Browse Publications Technical Papers 2005-01-2028

Convective Heat Transfers in the Combustion Chamber of an Internal Combustion Engine Influence of In-Cylinder Aerodynamics 2005-01-2028

Previous studies of in-cylinder heat transfers give numerous approaches of heat losses modelling principally compression and expansion strokes. These simulation methods are discussed showing that their accuracy during the intake stroke is neglected.
Since most of the modern engines use strong structured air motion during the intake and compression strokes to both reduce consumption and reach different emissions levels targets, one may focus on in-cylinder aerodynamics and convective heat transfer coupling. The experimental velocity data acquired allow us to get an in-depth understanding of the spatial and temporal gradients of measured heat transfers in the cylinder of an internal combustion engine.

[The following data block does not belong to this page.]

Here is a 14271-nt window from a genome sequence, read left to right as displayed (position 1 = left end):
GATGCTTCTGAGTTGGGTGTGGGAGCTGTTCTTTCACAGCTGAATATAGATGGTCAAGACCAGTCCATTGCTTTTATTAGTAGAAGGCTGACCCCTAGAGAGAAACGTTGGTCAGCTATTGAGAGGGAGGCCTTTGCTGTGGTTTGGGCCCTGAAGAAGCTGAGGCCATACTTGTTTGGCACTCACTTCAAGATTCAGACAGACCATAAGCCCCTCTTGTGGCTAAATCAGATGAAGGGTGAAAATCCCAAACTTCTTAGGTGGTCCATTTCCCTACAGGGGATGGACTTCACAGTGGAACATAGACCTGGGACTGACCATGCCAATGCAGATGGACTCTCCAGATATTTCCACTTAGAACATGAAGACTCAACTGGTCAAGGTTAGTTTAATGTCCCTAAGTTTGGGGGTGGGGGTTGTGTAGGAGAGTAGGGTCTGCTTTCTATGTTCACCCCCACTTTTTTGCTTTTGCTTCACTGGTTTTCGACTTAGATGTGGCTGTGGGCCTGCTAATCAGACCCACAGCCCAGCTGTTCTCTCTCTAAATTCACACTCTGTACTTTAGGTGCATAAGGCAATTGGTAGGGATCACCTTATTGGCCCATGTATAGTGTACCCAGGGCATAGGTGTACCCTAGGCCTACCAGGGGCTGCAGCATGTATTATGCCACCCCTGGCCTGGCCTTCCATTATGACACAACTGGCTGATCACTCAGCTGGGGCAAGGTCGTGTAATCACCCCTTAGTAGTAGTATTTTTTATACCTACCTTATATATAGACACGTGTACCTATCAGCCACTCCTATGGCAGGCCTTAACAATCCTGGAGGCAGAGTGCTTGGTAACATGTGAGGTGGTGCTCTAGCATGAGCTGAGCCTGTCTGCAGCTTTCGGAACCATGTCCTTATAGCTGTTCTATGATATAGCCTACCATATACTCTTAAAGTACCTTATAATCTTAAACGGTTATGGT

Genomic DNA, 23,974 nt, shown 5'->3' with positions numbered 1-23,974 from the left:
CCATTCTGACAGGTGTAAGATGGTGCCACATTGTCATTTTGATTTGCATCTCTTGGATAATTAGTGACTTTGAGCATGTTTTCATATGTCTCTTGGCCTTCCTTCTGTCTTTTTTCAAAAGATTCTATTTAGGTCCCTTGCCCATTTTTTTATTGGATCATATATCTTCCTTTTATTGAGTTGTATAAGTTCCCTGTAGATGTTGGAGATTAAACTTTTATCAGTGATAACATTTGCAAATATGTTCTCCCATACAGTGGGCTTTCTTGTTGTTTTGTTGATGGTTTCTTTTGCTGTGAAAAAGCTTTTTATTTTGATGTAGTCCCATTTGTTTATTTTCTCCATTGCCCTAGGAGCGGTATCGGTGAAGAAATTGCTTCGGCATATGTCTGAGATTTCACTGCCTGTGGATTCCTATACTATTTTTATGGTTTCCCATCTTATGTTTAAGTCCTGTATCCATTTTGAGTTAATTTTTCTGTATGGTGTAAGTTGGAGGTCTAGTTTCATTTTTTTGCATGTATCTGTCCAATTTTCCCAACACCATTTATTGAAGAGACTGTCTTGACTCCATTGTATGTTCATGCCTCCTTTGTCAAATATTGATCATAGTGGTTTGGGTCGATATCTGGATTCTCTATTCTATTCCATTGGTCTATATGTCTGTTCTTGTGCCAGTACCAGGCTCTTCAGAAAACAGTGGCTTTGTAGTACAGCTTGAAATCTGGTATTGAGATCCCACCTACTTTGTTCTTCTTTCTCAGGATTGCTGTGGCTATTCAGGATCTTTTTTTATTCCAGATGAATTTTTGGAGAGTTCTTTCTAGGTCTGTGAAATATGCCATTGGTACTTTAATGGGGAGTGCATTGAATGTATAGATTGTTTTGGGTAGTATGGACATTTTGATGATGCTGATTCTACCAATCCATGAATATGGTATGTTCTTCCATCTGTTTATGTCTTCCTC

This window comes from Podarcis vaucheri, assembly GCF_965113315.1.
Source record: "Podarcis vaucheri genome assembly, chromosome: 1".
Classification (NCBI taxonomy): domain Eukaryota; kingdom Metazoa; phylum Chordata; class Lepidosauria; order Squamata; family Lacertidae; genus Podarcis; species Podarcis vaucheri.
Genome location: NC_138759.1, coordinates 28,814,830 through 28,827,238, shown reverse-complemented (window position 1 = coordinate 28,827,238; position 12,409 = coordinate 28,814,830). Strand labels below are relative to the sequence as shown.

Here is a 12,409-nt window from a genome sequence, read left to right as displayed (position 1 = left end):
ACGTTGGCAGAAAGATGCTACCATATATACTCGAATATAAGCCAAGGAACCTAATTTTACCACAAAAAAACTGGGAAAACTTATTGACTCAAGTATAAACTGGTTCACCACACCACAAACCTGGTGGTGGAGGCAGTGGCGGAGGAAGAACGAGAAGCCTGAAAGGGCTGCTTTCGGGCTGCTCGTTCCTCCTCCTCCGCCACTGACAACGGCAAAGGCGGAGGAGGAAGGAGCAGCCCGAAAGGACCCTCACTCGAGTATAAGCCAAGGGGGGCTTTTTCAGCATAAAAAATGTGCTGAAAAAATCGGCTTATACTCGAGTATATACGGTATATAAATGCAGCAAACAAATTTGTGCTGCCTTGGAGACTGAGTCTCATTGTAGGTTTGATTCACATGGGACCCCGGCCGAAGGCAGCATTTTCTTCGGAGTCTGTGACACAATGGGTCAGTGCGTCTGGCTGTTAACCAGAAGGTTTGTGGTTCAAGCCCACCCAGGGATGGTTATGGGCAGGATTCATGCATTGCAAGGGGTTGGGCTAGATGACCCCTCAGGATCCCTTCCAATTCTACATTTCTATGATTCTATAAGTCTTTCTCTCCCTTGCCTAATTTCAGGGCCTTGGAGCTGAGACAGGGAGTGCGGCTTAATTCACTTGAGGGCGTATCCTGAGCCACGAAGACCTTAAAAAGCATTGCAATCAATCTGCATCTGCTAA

Two different experimental methods have been used to investigate the in-cylinder air motion. First, near wall flow has been studied using two component local time-resolved Laser Doppler Anemometry (LDA). Heat transfers are measured by thin-film fast-response heat flux probe constituted of two thermocouples. Velocity and turbulence intensity are analysed by the cycle resolved method. For a global time-resolved analysis of in-cylinder aerodynamics Time Resolved Planar Image Velocimetry (TR-PIV ) fields are analysed. The comparison of the TR-PIV and LDA measurements gives a detailed description of the effect of in cylinder aerodynamics on the near wall flow characteristics. Parametric analysis of the motored optical test-engine conditions effects on heat transfers and flow fields is presented. In parallel to physics understanding, experimental databases built here are then of a great interest to check quality of the different models implemented in CFD software. A first evaluation of a local convection coefficient formula during the intake stroke is then carried out. Thermal experimental data compared to this correlation demonstrate a great underestimation of the simulated coefficient during the intake stroke leading to an underestimation of the heat transfer from the wall to the gas.


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